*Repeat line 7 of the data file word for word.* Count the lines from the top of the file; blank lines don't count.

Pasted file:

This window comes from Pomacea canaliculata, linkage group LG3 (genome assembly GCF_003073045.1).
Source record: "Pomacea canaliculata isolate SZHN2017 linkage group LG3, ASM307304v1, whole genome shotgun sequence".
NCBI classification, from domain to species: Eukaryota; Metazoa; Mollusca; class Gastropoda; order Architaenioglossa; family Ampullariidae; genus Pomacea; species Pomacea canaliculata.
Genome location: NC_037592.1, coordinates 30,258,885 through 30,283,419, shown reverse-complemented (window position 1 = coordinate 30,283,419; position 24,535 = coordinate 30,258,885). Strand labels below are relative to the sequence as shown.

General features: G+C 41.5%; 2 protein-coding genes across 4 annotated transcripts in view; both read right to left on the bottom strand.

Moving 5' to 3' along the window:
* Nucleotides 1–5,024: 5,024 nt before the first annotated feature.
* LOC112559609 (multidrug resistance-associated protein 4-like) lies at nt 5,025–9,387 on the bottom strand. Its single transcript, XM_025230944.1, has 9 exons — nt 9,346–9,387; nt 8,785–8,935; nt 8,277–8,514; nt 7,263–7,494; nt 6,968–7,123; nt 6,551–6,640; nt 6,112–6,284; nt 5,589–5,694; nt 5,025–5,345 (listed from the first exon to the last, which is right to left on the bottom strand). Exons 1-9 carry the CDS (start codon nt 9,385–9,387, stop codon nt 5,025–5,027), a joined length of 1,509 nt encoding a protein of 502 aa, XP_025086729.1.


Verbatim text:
* Nucleotides 1–5,024: 5,024 nt before the first annotated feature.